Overview of Breast Cancer
The cells of our bodies normally grow and divide in an orderly, highly controlled way governed by multiple genes contained within each cell. Cancer occurs when mutations, or abnormal changes, occur in the genes which control cell growth and division. Mutated cells grow and multiply in an uncontrolled disorganized way, forming a tumor. Although breast cancer is always caused by genetic abnormalities, only
5-10% of these genetic alterations are inherited from ones mother or father. 90-95% of breast cancers are due to genetic abnormalities that happen as a result of hormonal, environmental and/or other acquired factors. Multiple genetic hits must occur for a cancer cell to develop.
Breast tissue is composed of glandular tissue, the ducts and lobules, with intervening stroma or supporting tissue comprised of connective and fatty tissue containing blood vessels and lymphatic channels. Breast cancer most commonly originates in the cells lining the breast ducts, which are tubular, branching structures which transport milk from the lobules to the nipple. Less commonly, breast cancer can arise from the cells lining the lobules, the glandular tissue capable of producing milk. When the cancer cells are confined to the ducts, the cancer is carcinoma in-situ. These in-situ or non-invasive cancers have a < 2% chance of metastasizing (spreading) to other parts of the body. Some cancers develop the ability to grow through the membrane of the ducts or lobules and microscopically invade into the stroma. These are invasive or infiltrating carcinoma. Once the breast cancer cells invade the stroma where lymphatic channels and blood vessels are, the cancer can spread (metastasize) to the lymph nodes in the under- arm (via the lymphatic channels) or to other organs (via the blood vessels). The most common sites for distant metastasis are bone, liver, lung or brain. Breast cancer can also spread by growing directly into surrounding structures such as the
skin, chest wall, or muscles. Most breast cancers are detected at early stages when they are confined to the breast with or without involvement of the lymph nodes in the underarm (axillary lymph nodes).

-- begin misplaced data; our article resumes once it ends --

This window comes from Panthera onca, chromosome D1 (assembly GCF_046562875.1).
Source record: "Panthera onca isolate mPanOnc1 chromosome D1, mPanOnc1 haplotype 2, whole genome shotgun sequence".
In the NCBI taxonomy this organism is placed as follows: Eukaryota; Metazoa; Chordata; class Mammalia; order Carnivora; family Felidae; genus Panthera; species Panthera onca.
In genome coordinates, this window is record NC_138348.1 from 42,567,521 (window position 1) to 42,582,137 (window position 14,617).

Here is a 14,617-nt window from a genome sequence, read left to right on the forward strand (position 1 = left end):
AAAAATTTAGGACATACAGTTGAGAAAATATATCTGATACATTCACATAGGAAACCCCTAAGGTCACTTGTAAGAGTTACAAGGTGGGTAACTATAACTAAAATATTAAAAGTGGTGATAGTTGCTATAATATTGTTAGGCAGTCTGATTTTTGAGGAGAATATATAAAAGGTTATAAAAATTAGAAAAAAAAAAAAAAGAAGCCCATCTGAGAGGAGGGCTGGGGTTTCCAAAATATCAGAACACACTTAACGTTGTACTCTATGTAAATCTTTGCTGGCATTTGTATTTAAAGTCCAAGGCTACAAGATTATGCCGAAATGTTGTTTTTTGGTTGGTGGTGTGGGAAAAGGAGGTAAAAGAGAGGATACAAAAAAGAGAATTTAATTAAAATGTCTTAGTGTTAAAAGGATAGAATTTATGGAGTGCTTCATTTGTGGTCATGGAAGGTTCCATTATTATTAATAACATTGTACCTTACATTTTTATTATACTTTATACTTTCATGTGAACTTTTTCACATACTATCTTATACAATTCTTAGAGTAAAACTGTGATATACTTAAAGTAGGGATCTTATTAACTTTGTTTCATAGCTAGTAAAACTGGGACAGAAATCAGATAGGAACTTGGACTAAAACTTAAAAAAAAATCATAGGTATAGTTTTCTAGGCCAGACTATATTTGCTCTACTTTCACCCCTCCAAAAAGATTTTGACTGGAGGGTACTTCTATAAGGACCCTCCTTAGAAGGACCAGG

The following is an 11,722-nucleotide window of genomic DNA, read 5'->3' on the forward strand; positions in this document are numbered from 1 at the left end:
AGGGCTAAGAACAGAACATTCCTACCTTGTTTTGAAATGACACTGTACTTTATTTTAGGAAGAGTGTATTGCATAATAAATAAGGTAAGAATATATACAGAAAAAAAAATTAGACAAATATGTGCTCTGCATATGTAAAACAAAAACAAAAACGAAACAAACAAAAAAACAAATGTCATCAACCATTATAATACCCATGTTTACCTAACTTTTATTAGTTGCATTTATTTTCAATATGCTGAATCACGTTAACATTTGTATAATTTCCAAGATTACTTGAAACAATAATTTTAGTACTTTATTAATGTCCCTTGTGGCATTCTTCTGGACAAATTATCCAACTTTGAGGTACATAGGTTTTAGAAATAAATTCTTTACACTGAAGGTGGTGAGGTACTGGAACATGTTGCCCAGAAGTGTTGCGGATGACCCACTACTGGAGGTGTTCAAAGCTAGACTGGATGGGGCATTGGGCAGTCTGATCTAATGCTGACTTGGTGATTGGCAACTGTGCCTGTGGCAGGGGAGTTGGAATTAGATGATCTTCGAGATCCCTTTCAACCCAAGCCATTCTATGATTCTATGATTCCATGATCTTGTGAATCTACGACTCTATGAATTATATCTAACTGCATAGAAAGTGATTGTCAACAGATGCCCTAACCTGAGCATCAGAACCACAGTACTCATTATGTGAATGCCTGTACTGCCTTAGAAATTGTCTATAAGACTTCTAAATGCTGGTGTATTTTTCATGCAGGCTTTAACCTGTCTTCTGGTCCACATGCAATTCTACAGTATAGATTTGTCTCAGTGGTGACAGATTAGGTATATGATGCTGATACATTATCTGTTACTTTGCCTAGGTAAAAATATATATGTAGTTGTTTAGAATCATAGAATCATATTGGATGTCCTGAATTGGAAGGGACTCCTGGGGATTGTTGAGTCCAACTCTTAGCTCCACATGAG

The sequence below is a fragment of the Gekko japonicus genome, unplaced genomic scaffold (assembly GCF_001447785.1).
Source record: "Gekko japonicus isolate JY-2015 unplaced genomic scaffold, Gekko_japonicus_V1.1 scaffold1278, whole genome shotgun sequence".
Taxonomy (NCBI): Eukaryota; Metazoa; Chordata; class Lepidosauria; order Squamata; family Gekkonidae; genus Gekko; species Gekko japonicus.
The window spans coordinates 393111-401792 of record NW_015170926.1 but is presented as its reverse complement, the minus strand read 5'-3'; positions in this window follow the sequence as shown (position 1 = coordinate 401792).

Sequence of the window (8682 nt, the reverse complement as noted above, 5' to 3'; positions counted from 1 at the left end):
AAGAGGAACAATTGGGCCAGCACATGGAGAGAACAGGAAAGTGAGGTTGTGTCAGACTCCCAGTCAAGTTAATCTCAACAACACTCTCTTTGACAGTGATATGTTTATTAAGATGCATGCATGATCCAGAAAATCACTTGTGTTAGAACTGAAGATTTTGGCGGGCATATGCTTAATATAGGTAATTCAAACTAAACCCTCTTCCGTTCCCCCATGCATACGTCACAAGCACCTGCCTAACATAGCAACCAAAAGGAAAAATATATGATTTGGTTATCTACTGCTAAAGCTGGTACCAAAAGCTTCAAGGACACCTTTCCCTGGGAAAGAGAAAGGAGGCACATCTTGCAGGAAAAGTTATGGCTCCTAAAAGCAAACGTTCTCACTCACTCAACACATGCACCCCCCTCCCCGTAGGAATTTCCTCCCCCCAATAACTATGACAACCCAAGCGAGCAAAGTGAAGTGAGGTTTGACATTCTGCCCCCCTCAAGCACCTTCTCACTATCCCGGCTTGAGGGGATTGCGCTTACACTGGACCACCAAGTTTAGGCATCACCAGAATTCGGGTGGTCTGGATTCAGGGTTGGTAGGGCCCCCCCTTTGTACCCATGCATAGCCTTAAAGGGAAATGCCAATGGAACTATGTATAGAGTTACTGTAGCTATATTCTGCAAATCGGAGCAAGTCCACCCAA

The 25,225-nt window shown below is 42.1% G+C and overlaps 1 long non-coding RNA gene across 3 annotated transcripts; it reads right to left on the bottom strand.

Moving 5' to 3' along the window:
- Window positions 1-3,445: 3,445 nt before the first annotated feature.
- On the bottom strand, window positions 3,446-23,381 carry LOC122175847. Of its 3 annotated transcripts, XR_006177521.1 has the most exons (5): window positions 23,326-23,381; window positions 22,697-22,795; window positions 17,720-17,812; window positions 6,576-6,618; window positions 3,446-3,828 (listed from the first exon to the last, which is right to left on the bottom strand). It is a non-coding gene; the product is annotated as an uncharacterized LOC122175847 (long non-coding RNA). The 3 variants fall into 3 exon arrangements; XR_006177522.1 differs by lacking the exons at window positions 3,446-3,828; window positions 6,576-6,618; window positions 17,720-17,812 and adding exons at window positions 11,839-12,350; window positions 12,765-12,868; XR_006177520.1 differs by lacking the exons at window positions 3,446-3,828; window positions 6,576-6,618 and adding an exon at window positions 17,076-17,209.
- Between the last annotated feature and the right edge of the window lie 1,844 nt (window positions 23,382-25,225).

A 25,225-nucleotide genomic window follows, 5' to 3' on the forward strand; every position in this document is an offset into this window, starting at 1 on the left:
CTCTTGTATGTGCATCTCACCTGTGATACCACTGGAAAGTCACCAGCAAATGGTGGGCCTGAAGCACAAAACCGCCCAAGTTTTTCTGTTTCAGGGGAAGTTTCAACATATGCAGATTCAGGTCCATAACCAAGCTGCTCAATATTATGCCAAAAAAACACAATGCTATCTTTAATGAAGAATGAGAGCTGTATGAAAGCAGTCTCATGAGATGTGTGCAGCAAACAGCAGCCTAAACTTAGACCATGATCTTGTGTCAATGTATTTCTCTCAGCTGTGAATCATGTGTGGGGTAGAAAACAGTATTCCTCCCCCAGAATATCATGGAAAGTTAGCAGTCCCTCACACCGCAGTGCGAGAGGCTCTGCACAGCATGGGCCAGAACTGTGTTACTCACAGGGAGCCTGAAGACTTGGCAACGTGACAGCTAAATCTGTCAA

Breast cancer is the most common form of cancer in women in the United States (excepting non-melanoma skin cancer). Slightly less than 30% of cancers in women are breast cancers.
Fortunately, breast cancer incidence has been steadily decreasing from its peak in 1999. Breast cancer mortality, the death rate, has been dropping by 2% per year since 1990. The 5 year survival for breast cancer has increased to 90%, and is 98% for women with cancer only in the breast and not the lymph nodes.
The lifetime risk for breast cancer in US women is 1 in 8 (about 12%). In 2013, it is estimated that 232,340 new cases of invasive breast cancer and 64,640 new cases ofnon-invasive (in situ) breast cancer will be diagnosed in US women.
From 2000 to 2009, the incidence of breast cancer decreased by 0.9% per year among US women. The decrease was seen only in women > 50, at least in part because fewer women were using hormone replacement therapy (HRT) after the Womens Health Initiative study, published in 2002, suggested a link between HRT and breast cancer risk.
Breast cancer is second only to lung cancer in cancer-related deaths (mortality) in US women. Approximately 39,620 women in the U.S. will die from breast cancer in 2013. Breast cancer mortality has been decreasing since 1990, particularly in women under 50. From 2000 to 2009, breast cancer deaths decreased by 2.1% per year in US women. These decreases are thought to be related to earlier detection through screening, and more effective treatments.
A US mans lifetime risk for breast cancer is about 1 in 1,000. About 2,240 new cases of invasive breast cancer are expected in men in 2013 and 410 male breast cancer deaths.
In 2011, there were more than 2.6 million breast cancer survivors in the United States.